De Bess Ah Trini Speak, right Gee?

d5at5vc4VhV2C5nHKqUOXbbrEa9bzt2tDlI4kruynGQ3w1DJkiEbEWhCXTySmohpY5mll_p452RlsxkHhOHmkOoIGsNGoKTIhFMC2-bhCG190niLON8XpIY58bzAoNkOP3t0l6IeO1DJmb-lGWXd8OL_PXCjUd2NyWXdGEgAObAAGApv8tGPuNFC7-This post is not about the best of Trini speak. I haven’t heard enough yet to know what the best phrases might be. What I do know is that I don’t understand the English here in Port of Spain. I’d say that my comprehension is on par with my Spanish comprehension… well, they might be neck in neck. (I almost felt relief when talking to a guy in Spanish! If three sentences counts as talking.)

O7tnlozpiesZQVkRsgbN-YAZCiOfUGKqPG1JrEGLDP7wo2e1O0NIJB4KKmDMprkNsfBe4Y5Sw2PbeFNd88z4poVZequPmHYlQQzDN7XNJ5ZHTCvheigC1fP9hl9cgsUiJKnq2HMwsgLKfzXmvoYJEtfzSYoDGcbEWJrFgT98LSn8wFP9rYXN-kwEOiThe Trinis tell me that it’s because they speak fast. No, they don’t. They use different vocabulary, different grammar, different spelling, and they have a different cadence. In other words, a different language. They remove “then” and other prepositions (is that what they are called?). Or how about “the best food in tongue” which must mean “best tasting” or not?

UTtPySP7d8oXMjrGTNIwtw3GqjuVg4T1Yi3Vk_sdcVlqM07fg6lhuihChp8DzJfNVasHaottV5tj35NPcK1xEveB1pxMHcCbPW2pqM_K1LFf91wyGrqkS8UUwXUEsksFLryVHPTqPik4Gu2jJo4tZw-Pv0n4kkD8fTya5cm5jZmuRU8oEGL16KmHWCOther than terminology like “lime” and “whine” there are many other words in daily life that are used which I can’t recall right now. I wish I could. One phrase that I wrote down was, “A good bit of us” for “there are a lot of us.” Sounds like British but without the accent.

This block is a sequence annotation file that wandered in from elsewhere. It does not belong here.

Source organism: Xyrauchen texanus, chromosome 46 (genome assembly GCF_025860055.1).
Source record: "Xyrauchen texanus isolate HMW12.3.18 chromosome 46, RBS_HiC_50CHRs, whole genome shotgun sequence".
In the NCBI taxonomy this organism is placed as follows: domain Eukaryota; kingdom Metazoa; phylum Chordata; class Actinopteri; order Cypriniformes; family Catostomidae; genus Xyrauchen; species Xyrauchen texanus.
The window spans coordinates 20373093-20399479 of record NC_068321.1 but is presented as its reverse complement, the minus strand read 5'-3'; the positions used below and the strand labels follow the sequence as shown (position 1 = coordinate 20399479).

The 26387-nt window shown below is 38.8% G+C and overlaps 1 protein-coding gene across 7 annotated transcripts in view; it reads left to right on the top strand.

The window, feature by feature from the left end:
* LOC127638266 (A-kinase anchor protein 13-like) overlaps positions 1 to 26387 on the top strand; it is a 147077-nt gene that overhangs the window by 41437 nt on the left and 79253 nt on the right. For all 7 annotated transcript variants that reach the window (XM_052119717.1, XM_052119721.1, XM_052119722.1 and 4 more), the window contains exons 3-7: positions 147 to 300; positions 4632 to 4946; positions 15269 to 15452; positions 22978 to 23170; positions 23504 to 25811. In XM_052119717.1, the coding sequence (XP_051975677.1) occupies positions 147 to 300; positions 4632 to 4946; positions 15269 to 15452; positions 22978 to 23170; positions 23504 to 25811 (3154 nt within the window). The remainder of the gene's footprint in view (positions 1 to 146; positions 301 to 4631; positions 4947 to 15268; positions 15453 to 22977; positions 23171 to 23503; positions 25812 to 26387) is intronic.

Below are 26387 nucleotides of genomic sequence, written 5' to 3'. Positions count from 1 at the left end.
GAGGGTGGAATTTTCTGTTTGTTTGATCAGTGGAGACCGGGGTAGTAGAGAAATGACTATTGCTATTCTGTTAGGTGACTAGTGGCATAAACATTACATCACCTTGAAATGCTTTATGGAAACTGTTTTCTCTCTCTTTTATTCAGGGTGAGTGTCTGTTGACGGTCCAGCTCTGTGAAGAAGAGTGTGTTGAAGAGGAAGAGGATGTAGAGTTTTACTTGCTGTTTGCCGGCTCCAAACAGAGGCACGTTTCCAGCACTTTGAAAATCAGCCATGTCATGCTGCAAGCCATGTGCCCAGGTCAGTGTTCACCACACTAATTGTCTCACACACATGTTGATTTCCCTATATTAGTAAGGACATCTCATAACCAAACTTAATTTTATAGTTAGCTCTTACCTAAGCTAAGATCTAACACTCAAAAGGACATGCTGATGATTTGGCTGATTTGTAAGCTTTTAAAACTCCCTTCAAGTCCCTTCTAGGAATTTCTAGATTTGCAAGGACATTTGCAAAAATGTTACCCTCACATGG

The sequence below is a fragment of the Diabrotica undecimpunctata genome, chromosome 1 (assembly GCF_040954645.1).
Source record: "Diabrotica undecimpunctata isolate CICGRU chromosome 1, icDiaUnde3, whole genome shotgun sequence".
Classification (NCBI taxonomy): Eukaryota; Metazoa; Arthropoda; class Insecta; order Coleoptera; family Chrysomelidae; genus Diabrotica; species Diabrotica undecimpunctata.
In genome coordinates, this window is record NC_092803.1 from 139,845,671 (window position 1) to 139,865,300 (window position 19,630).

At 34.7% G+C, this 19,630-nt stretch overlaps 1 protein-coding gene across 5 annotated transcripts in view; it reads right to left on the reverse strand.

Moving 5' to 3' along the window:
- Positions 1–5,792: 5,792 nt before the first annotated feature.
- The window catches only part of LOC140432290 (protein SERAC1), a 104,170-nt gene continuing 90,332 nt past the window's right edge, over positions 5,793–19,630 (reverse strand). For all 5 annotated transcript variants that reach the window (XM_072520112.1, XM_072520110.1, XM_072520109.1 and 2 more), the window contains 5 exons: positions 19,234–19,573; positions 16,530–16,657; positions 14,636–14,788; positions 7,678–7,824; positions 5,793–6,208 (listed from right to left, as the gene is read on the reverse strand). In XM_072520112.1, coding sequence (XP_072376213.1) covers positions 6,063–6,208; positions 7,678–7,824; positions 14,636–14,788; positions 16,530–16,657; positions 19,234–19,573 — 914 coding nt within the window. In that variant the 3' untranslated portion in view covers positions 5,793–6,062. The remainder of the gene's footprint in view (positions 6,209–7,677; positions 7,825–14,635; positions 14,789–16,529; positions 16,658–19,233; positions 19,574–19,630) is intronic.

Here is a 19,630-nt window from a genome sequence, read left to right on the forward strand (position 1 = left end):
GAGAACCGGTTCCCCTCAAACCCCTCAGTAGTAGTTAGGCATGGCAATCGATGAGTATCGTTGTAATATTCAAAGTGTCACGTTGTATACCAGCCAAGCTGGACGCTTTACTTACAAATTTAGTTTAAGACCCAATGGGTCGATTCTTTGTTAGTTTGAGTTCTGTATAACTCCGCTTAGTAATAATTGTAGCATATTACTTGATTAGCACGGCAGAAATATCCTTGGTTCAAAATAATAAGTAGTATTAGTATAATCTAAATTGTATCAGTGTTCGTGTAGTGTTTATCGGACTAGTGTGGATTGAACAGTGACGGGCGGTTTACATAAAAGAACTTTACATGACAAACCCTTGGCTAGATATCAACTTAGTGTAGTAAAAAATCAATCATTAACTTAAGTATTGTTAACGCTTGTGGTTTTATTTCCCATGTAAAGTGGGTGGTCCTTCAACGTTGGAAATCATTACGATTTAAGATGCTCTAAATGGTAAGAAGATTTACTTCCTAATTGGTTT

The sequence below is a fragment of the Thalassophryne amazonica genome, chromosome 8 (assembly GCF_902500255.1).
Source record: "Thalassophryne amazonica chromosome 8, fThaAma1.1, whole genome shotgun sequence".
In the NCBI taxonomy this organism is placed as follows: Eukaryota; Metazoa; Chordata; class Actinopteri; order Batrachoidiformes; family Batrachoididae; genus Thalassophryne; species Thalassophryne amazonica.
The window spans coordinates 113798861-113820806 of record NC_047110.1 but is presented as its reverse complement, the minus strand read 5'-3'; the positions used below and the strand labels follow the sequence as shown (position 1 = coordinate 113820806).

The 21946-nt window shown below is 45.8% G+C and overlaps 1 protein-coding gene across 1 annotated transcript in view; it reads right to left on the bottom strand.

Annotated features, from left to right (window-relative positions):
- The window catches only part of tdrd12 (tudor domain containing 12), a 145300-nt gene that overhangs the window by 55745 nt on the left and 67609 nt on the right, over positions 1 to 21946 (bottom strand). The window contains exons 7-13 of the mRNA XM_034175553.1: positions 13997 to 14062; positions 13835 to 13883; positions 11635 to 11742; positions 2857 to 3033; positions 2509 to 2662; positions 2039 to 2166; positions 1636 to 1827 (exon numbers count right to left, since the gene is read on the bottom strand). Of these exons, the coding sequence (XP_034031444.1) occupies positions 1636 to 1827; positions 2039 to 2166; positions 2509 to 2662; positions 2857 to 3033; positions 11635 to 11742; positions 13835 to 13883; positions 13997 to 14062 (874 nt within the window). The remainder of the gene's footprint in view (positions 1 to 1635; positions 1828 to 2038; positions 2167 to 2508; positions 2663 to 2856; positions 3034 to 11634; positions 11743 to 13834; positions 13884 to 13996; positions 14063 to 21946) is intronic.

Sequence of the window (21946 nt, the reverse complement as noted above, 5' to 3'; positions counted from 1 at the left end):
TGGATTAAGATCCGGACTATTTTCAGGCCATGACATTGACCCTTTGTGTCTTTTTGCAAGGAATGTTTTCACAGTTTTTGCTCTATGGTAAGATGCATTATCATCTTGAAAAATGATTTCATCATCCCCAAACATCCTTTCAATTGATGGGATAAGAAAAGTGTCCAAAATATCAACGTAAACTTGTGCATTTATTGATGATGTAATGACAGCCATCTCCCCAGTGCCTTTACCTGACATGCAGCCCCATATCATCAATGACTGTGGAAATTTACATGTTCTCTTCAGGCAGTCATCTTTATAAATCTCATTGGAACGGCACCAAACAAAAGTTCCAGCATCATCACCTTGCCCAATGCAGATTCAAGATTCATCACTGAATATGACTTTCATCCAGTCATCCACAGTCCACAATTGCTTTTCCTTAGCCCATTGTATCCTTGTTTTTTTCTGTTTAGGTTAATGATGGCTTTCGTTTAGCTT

The food vocabulary is easy to learn (bodi is long green beans) as that’s a matter of memorization, and many of the words have an origin that is typical of Trinidad’s cultural influences. Bodi probably originates from the Hindi word and was likely introduced by the South Asians.

atdjzIOw3_8VhLbOHW663vXaoc0FLR15Nmfdy7KGhxt36Uvtr_e4mVN-MYHz6QT8YXKVqHsXyDrCoujwOfxDfAaEzuTuH_wR_SKNlOQe72QdC8rAzEwoVjZ2PjKvqGZCvQ0XZJF1seKPTrmnkcMWgY2fZf7VXS1019ctBSs3HvZdyJgNSGyjfRp1gyAnd then there’s the spelling. See that “best” is now a woman’s name, “bess.” And “ah” for “of” as can be seen in the soup sign.

Linguists could have a field day.

Ya dam right gee. For de bess ah tongue.

Or something like that. I have no idea! Habla espanol?

Learning the Local Spanish in Bogota – Carbonated Pig?

A "carbonated pig?" to non-Spanish speakers?
A “yes, here rich lecher at 3,000 and 5,000 with carbonation?” to non-Spanish speakers?

Having a non-Spanish speaking friend visit is the best language training. After all, it was up to me to figure out how to communicate. Here are a few of the Spanish phrases that I hear all the time.

effectivo = “cash”

tres quarto = how I like my steak cooked

muy amable = “so kind”

a la orden = what the shopkeepers cry out to get your attention, and so much more. It’s like “sure” or “okay” as well.

listo = okay or “ready.”

But, just when I think I’m getting less baffled, I go to Carulla or Jumbo, and I can’t understand what the cashier is saying when they ask me if I have a membership card? At least now I understand them, I just don’t actually know what they are saying…